Radon testing during the heating season (October through April) over several months (91 days and longer) is recommended by Health Canada for all houses across Canada. Ideally, a home listed for sale would already have been tested for radon and mitigated as required. C-NRPP recommends that radon measurement reports should be provided as part of the seller’s declaration/disclosure statements and should indicate that a long-term radon measurement of at least 3 months’ duration was performed. Any home with a radon concentration above Health Canada’s Action Level of 200 Bq/m3 should be mitigated. In many cases, however, a home that is listed for sale has not previously been tested for radon. CARST has developed guidance on how these homes may be screened for radon during a real estate transaction.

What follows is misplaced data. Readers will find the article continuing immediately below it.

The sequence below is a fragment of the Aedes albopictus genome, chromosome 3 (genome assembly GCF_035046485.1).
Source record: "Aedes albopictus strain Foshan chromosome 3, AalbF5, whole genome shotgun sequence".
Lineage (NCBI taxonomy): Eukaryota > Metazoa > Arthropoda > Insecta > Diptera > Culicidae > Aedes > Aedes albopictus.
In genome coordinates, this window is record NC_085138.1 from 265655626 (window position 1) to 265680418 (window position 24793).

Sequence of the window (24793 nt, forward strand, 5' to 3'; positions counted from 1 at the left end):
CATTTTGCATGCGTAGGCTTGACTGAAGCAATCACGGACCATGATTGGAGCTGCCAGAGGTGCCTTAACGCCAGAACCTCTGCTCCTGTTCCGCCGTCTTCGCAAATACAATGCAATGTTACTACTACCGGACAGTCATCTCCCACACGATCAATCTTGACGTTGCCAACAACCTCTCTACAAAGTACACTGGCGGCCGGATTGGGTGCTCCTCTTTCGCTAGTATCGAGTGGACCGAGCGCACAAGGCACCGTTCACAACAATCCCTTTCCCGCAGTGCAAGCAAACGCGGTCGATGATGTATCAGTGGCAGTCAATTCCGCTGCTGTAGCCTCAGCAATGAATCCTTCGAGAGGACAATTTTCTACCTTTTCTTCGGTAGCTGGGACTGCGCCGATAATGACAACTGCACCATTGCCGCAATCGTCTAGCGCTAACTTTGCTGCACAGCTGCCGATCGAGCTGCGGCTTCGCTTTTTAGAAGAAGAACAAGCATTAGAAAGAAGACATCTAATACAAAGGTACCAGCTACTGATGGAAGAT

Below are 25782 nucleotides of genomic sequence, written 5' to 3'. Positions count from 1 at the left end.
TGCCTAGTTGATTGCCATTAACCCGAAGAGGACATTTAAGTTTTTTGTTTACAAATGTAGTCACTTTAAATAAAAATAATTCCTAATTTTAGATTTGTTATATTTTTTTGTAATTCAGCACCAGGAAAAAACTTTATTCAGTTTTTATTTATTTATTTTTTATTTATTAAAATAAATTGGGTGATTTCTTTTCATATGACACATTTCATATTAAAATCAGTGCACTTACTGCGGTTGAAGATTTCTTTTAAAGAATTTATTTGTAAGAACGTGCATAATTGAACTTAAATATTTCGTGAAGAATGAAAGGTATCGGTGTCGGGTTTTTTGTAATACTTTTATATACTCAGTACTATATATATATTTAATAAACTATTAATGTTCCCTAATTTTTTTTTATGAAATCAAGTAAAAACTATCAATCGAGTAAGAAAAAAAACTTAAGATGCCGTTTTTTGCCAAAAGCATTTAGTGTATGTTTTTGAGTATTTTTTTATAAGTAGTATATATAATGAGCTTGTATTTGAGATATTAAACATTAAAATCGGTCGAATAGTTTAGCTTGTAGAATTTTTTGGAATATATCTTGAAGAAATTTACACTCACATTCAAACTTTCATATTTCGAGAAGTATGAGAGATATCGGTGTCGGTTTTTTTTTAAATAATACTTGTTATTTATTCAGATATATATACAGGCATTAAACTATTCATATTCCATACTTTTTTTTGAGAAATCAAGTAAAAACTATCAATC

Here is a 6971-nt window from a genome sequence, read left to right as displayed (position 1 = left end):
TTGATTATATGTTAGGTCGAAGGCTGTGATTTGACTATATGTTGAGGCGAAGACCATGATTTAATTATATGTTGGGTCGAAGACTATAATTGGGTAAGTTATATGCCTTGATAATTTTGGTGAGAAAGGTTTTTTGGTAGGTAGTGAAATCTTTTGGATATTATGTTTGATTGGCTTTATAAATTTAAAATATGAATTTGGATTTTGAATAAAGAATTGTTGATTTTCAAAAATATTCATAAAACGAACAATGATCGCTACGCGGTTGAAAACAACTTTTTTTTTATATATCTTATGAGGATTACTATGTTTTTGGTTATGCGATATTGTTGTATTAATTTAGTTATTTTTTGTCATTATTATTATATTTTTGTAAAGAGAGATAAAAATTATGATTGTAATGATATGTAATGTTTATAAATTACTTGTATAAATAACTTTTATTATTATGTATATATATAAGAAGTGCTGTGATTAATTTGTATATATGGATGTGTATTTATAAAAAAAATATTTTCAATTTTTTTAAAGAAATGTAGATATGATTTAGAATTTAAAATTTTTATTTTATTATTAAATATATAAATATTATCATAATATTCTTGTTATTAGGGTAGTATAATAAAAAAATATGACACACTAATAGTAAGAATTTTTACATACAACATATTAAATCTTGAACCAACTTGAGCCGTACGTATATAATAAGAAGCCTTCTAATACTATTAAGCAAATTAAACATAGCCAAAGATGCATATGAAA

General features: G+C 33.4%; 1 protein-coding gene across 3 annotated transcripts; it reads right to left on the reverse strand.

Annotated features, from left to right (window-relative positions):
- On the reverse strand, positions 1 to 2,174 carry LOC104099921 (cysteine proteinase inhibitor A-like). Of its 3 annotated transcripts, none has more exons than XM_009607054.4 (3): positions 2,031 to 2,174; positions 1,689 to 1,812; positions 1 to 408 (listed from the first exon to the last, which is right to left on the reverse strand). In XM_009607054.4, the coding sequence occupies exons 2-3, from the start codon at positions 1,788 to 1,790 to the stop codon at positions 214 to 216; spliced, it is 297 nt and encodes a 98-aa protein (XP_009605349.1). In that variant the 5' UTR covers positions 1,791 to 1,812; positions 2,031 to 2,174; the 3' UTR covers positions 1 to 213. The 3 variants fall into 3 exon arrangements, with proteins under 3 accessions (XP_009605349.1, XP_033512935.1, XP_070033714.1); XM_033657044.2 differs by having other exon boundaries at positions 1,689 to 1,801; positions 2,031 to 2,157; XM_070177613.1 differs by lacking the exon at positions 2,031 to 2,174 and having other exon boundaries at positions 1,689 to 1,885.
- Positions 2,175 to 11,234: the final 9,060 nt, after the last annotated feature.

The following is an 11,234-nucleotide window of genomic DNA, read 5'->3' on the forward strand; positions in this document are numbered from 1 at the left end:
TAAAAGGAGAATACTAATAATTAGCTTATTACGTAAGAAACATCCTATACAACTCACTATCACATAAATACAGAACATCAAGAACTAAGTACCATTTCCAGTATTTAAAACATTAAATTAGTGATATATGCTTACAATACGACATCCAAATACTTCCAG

Guideline for Conducting a Radon Screening Assessment as Part of a Real Estate Transaction of a Residential Dwelling in Canada
The minimum duration of a radon screening assessment is 4 days.
It is important to note that every home can be fixed. Therefore, even if you aren’t able to conduct a radon test before you decide to purchase a house, you can measure the radon levels after you move in and reduce radon levels in home if necessary after you move in. See CREA’s A Homeowner’s Guide to Radon.
Discuss this with your real estate agent, or contact the real estate association in your area.
WHAT DOES MY TEST REPORT MEAN?
The health risk from radon is lower if levels are below 200 Bq/m3 and therefore, Health Canada recommends that further action to reduce radon levels is not necessary. It should be noted that, while the health risk from exposure at levels below the Canadian Guideline is lower, it may be possible to reduce it even further through installation of a mitigation system. It is the homeowner’s choice to decide and reduce at the desired level of radon exposure.